Bogotá, (EFE).- Colombian President Gustavo Petro announced on Tuesday that his country will rejoin the Union of South American Nations (Unasur) from which he withdrew in 2018 during the government of his predecessor, Iván Duque (2018- 2022).
“I have decided to reintegrate the country into Unasur, ratifying the treaty approved by Congress through law and I have requested that it be called the Association of South American Nations to guarantee pluralism and permanence over time,” the president said in his Twitter account. Twitter.
Colombia had withdrawn from that union on August 10, 2018, just three days after the start of Duque’s term, who considered that body an “accomplice of the Venezuelan dictatorship.”
Petro’s decision was made known just during his participation in a regional summit in Brasilia called by Brazilian President Luiz Inácio Lula da Silva, which resulted in a firm commitment to integration.
In addition to Petro, the summit was attended by the presidents of Argentina, Alberto Fernández; Bolivia, Luis Arce; Chile, Gabriel Boric; Ecuador, Guillermo Lasso; Guyana, Irfaan Ali; Paraguay, Mario Abdo Benitez; Suriname, Chan Santokhi; Uruguay, Luis Lacalle Pou, and Venezuela, Nicolás Maduro, while Peru was represented by the President of the Council of Ministers, Alberto Otárola.
Departure from Unasur
When he announced the decision to withdraw Colombia from Unasur, Duque pointed out that the bloc, formed in Brazil in 2008, was created “to fracture the inter-American system” and added that it served as a “wild card” for “the purposes of a dictatorship.” .
Duque then stated that Unasur “never” denounced the “outrages” of the Maduro government and that it did not “exercise” its duty to guarantee that these actions did not “constitute the elimination of citizen liberties”, for which reason he considers it the ” greatest accomplice of the Venezuelan dictatorship”.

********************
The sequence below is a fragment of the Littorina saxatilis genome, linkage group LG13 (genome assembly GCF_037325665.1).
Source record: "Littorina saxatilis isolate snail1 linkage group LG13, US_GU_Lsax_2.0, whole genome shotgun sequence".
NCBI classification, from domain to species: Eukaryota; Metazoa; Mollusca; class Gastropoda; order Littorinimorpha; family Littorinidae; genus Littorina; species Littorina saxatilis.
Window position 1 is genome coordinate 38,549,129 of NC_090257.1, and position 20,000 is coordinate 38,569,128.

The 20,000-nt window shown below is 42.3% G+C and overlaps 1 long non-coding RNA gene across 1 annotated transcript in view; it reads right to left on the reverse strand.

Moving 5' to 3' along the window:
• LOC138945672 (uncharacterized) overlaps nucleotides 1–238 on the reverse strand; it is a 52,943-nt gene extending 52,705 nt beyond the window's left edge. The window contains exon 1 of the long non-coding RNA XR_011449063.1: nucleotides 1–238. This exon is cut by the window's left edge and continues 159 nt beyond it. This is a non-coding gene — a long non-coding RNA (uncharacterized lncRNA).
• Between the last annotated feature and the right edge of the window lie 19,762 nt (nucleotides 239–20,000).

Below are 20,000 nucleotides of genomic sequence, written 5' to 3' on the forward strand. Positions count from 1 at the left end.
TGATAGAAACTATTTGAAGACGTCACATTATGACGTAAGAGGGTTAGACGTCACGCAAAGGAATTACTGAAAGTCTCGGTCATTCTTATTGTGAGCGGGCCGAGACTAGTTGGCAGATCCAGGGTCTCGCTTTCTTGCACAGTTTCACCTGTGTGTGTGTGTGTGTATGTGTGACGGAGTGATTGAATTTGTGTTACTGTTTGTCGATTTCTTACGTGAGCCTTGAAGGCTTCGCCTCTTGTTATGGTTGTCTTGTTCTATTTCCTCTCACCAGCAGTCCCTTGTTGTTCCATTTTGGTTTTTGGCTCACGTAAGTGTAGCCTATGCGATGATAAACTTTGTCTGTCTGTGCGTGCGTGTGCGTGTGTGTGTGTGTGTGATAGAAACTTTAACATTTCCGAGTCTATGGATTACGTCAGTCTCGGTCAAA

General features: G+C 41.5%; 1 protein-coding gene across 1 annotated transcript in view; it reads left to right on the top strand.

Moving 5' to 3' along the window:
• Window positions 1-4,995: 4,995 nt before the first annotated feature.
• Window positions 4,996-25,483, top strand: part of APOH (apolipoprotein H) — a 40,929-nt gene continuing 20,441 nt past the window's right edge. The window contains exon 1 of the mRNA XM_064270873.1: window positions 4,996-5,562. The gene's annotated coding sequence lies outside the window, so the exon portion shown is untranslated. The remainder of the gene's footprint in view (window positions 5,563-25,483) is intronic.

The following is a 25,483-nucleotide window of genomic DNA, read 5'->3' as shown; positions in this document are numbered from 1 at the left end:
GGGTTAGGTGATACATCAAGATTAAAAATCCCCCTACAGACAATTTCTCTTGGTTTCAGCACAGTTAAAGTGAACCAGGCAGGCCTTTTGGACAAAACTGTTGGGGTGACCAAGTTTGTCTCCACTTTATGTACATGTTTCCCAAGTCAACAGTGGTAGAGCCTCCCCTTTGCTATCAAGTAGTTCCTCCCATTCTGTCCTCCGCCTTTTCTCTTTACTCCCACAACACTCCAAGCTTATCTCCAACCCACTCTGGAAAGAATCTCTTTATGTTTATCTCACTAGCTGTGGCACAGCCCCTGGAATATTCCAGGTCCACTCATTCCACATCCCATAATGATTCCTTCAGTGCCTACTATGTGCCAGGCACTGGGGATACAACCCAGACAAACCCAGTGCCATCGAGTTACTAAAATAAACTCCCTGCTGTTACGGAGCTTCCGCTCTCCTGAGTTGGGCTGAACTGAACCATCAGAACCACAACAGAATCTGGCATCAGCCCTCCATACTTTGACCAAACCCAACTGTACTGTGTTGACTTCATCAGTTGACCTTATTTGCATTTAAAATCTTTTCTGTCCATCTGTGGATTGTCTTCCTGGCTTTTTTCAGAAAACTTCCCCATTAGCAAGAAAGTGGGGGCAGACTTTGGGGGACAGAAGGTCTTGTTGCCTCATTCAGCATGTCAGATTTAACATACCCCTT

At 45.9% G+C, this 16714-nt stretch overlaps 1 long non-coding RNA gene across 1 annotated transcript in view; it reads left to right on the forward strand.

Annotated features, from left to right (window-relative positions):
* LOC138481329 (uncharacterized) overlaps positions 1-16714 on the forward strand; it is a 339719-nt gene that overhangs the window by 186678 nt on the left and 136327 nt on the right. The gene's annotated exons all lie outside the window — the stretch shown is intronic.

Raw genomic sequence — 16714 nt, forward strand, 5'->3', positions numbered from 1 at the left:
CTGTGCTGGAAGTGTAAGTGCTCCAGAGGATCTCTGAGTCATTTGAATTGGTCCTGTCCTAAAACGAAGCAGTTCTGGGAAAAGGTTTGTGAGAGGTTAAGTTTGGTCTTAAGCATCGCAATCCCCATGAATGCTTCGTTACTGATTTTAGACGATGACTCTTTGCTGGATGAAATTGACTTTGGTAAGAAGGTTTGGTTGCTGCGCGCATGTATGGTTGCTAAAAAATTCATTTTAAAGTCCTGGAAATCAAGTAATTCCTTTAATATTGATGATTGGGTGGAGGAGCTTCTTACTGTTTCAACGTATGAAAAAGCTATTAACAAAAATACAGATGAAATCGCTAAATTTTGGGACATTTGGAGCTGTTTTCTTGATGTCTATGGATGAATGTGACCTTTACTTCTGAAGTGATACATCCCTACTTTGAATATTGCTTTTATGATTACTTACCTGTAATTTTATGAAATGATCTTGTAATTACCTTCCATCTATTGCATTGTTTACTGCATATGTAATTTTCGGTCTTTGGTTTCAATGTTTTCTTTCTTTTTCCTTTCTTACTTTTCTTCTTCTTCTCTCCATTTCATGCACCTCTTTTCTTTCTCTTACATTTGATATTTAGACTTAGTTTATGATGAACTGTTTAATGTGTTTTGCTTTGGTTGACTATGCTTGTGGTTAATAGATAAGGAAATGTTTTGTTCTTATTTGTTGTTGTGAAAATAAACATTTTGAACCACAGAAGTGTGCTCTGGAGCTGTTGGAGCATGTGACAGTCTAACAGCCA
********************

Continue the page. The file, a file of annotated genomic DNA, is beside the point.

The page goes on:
For this reason, a year later, together with the then president of Chile, Sebastián Piñera, he created the Forum for the Progress of South America (Prosur), which sought to replace Unasur.
Unasur entered into a crisis in 2017 when the twelve member countries could not agree on a new secretary general, a situation that was aggravated by the conflicting positions on the Venezuelan crisis.
Between 2018 and 2020, various Latin American states, including Argentina and Brazil, then governed by presidents aligned to the right, decided to leave the bloc, assuring that it was ideologized, so Unasur, in which only Guyana, Suriname, Bolivia, Venezuela and Peru, was deactivated in practice.
This year, Argentina and Brazil announced their return to the organization and at the beginning of April, the authorities of both nations met in Buenos Aires to address the challenges to reactivate Unasur.